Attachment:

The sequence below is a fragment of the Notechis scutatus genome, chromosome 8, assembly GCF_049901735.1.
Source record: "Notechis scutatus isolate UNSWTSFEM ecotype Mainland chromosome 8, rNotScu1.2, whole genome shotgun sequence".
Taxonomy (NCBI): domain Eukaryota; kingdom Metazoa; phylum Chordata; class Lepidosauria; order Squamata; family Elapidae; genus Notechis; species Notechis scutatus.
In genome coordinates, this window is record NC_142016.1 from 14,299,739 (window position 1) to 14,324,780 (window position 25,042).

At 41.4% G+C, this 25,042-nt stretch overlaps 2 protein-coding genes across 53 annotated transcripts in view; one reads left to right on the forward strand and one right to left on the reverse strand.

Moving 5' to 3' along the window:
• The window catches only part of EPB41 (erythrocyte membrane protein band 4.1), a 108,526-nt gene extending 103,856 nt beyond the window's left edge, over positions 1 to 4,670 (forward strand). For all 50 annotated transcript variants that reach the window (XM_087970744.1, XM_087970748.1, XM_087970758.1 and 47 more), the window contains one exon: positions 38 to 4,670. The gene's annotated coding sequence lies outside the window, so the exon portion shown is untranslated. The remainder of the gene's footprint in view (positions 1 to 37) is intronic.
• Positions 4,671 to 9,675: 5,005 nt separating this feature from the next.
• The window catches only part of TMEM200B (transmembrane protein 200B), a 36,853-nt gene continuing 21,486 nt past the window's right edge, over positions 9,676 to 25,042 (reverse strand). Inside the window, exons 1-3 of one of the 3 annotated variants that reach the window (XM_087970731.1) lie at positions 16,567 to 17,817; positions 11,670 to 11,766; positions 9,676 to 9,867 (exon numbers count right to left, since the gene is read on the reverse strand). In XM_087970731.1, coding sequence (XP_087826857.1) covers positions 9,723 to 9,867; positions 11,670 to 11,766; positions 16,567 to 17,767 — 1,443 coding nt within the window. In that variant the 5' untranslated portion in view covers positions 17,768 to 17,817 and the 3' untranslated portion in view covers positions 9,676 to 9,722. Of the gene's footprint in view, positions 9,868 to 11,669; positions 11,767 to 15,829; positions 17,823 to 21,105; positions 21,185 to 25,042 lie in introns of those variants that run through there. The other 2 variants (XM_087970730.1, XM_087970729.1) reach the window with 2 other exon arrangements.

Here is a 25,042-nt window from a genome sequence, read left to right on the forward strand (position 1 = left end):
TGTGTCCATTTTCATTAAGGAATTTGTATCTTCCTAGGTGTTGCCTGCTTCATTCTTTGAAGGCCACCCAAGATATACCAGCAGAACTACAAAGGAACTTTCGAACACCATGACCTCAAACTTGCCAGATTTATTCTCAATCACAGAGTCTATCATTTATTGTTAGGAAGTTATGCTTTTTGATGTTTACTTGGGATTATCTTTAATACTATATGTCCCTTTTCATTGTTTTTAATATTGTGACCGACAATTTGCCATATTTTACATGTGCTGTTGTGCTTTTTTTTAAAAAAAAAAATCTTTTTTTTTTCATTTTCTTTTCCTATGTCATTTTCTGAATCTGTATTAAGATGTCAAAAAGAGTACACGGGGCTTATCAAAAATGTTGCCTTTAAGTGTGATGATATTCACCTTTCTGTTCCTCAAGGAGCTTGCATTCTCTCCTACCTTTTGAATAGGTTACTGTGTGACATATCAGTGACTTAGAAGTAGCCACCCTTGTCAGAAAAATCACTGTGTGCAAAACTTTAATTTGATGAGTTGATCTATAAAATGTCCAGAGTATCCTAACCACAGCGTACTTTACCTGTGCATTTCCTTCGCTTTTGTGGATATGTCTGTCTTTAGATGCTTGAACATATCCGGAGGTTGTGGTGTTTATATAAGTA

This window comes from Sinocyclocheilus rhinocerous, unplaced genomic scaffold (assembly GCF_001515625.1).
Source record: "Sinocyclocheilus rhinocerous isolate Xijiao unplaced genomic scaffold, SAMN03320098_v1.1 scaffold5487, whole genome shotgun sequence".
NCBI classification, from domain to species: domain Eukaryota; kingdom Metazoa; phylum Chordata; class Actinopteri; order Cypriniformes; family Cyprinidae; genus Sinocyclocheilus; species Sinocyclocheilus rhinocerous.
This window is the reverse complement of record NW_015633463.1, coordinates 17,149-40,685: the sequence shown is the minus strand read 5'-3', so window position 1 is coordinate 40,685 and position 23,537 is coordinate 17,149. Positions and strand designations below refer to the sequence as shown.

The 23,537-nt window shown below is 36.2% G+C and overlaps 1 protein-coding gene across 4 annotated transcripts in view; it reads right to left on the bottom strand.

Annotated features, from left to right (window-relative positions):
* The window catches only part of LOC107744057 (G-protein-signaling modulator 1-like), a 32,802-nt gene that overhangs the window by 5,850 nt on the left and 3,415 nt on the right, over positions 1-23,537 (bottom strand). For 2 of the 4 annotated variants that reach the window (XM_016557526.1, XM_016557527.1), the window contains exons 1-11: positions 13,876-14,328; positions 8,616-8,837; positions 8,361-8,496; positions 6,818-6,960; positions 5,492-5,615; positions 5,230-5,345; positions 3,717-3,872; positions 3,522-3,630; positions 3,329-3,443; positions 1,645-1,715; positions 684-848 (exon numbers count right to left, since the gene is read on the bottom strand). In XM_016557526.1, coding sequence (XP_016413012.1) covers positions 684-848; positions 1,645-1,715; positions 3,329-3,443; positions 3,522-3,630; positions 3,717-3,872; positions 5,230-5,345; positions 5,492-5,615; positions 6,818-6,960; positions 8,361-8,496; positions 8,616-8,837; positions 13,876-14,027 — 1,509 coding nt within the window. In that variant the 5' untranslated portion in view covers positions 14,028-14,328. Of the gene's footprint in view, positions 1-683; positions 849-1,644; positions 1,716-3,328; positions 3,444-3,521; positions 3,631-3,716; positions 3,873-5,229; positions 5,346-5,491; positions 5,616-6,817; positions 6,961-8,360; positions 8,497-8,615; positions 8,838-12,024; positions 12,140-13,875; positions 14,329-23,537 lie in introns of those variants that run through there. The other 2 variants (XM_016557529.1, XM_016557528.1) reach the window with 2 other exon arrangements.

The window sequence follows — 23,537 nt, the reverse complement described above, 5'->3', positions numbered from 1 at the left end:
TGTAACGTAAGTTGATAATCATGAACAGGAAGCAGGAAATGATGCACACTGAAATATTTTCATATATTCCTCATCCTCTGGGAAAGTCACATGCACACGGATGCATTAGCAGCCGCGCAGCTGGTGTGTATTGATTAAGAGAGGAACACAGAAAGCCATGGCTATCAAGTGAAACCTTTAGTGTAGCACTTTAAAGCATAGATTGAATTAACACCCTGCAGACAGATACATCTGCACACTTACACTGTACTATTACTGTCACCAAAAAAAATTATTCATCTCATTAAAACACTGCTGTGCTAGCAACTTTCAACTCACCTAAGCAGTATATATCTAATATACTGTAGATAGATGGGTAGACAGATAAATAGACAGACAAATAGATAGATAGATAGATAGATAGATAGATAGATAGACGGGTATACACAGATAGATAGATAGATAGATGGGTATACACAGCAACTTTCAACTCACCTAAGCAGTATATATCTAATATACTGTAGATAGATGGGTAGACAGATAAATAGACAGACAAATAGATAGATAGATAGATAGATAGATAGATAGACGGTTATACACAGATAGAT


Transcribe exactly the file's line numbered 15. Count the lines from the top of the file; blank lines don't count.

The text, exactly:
This window is the reverse complement of record NW_015633463.1, coordinates 17,149-40,685: the sequence shown is the minus strand read 5'-3', so window position 1 is coordinate 40,685 and position 23,537 is coordinate 17,149. Positions and strand designations below refer to the sequence as shown.